#2 “Good job on your victory! Waiting your return with a souvenir story of getting in bed with Soong Mei-Ling!”
(Soong Mei-Ling is better known in the United States as Madame Chiang Kai-Shek. Educated in the U.S. between 1907 and 1917, the beautiful Mei-Ling eventually moved back to China following graduation from Wellesley College. In 1927, she married Chiang Kai-Shek and became the wife of the eventual Generalissimo. In that same year, China was splintered by Civil War. To complicate matters, the Japanese government telegraphed it future intentions toward China, when it invaded and later set up its puppet government in Manchuria in 1932.)
In 1937, out of necessity, the warring Chinese factions agreed to a temporary truce in order to unite and turn back the Japanese military following that country’s aggressive action at the Marco Polo Bridge near Peking/Beijing. In 1945, the Japanese were defeated and the Chinese Civil War resumed in earnest, finally reaching an unofficial conclusion in 1949-1950.
Following the defeat of her husband’s army by the Chinese communists in 1949-1950, Madame Chiang moved with her family to Taiwan, where Nationalists carried on resistance to communist rule. In 1975, General Chiang died and Madame Chiang then moved to her family’s estate in New York. She died in New York at the age of 105.
What may be inferred from the artwork and the comments placed upon the front of this flag are historically telling. Our starting dates, the dates for organized, open hostilities between Japan and China, began with the Marco Polo Bridge incident which lasted between July 7-July 9, 1937. The sword reference (image #4), may reference the disputed wartime story of the “Contest to kill a hundred people using a sword.” This most widely covered episode of deaths by sword, took place approximately 80-plus years ago when the Japanese army was on the march from Shanghai to Nanking. That thousands of civilians were killed during the fight that led up to the capture of Nanking and afterward is not in dispute, although the total number is hotly contested. Rather today, what Japanese and Chinese historians and others argue about are the full extent of the details and how the facts have been recorded. It is argued that many of the “civilians” killed, were in fact Chinese soldiers who had discarded their uniforms and sought to blend in among the local population. For the Japanese, the story was seen by some as a tale of courage since the 2 Japanese officers involved, were portrayed as doing battle against an enemy armed with guns, while they only had their swords to protect them.
In any case, the likely historic reference point for this most infamous of “sword stories” would seem to fall within the period that began on November 30, 1937 and lasted through December 13, 1937 (the timeframe leading up to and including the Battle of Nanking). Japanese newspapers of the time, in particular the Tokyo Nichi Nichi Shimbun, covered the story of 2nd. Lieutenants “A” and “B” of the Katagiri Unit who were engaged in a contest to see who would be the first to cut down 100 as they battled their way toward Nanking. Kuroi’s “sword” admonishment (image #4), noted on the good luck flag, seems to date it somewhere within the timing of the Nanking Incident and more than likely to the months thereafter when the story was receiving heavy attention. Of course, it is probable that the actual dates exceed the immediate battle as the “contest-story” continued to be discussed in Japan for some time after the event.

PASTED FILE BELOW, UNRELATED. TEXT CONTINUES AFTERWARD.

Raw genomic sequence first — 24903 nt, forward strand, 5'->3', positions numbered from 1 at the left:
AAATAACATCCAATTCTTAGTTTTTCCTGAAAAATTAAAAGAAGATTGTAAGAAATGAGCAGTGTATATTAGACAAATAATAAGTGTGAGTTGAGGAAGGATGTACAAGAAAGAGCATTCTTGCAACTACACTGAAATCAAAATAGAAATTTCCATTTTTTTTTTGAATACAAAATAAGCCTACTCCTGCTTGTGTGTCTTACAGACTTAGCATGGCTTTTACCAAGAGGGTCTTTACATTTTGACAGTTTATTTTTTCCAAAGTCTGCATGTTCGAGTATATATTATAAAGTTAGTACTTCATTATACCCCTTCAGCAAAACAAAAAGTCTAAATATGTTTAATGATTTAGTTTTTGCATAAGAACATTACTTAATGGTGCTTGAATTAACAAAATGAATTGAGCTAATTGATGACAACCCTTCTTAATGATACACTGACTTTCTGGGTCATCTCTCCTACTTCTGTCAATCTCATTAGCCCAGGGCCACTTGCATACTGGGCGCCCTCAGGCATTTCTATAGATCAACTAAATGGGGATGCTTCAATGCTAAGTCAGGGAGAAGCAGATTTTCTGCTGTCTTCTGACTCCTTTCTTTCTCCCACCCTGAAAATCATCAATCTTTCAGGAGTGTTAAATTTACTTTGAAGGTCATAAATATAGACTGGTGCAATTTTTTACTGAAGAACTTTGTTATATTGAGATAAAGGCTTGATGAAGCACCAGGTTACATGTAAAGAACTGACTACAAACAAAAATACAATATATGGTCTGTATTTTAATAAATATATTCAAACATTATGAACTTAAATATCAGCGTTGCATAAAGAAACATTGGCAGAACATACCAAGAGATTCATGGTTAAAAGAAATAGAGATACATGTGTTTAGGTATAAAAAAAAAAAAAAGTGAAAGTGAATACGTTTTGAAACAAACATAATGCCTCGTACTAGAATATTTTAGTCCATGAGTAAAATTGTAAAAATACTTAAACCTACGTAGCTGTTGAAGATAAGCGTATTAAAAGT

Although the debate with regard to the “contest” is understandably charged with emotion, much has been recorded and continues to be written with regard to it. One of the two officers in question provided a post-war interview in which he admitted his role in the incident; the 2 soldiers were later executed by the Chinese after being tried as war criminals. Interestingly too, the Japanese courts more recently denied a petition by relatives of the families for damages that they claimed were caused to them by the war time newspaper(s) that carried the stories. The judge ruled that there was simply not enough information available to prove that the story was false.
In addition to the previous account, the “Soong Mei-Ling” comment (image #5-2), would seem to place the flag within the same late 1930’s period of time. Based upon the personal messages recorded across the front of the flag, I think it is a fairly safe bet to assume that this particular good luck flag dates from the immediate post-1937 period and probably falls somewhere between the 1938-early 1939 timeframe.
For the collector of hinomaru yosegaki, there is great visual satisfaction in owning one or multiple good luck flags. In addition, by carefully studying the content on each piece: whether that be names, slogans, seals, or art, the passionate historian, may be able to use these incredible time capsules to learn more about the people who made them and the soldiers who carried them into battle. Not every flag tells a story; many simply contain signatures with no ability to be traced back to anyone- all context having been lost. On the other hand, sometimes a flag will emerge that has the ability to speak volumes about specific people and events that made history many years ago.
Japanese as well as foreign journalists and historians have contributed volumes to the research on the subject of The Great East Asian War and the Japanese Co-Prosperity Sphere. For those interested in doing more reading, the web has a number of links that may be examined. For anyone who desires to do a deeper reading on the topic of good luck flags or “the contest”, I also recommend the books and articles listed below as a starting point.
Michael A. Bortner, Imperial Japanese Good Luck Flags and One-Thousand Stitch Belts, Schiffer Military Books, Atglen, PA, 2008. Also available at www.FortunesOfWarMilitaria.com
Katsuichi Honda (1999) [Main text from Nankin e no Michi (The Road to Nanjing), 1987.] Gibrey, Frank, ed., The Nanjing Massacre: A Japanese Journalist Confronts Japan’s National Shame, M.E. Sharpe.
“The Nanking 100-Man Killing Contest Debate: War Guilt amid Fabricated Illusions”, 1971-1975. Article by Bob Tadashi Wakabayashi, printed in The Journal of Japanese Studies, Vol. 26, No. 2, pp. 307-340.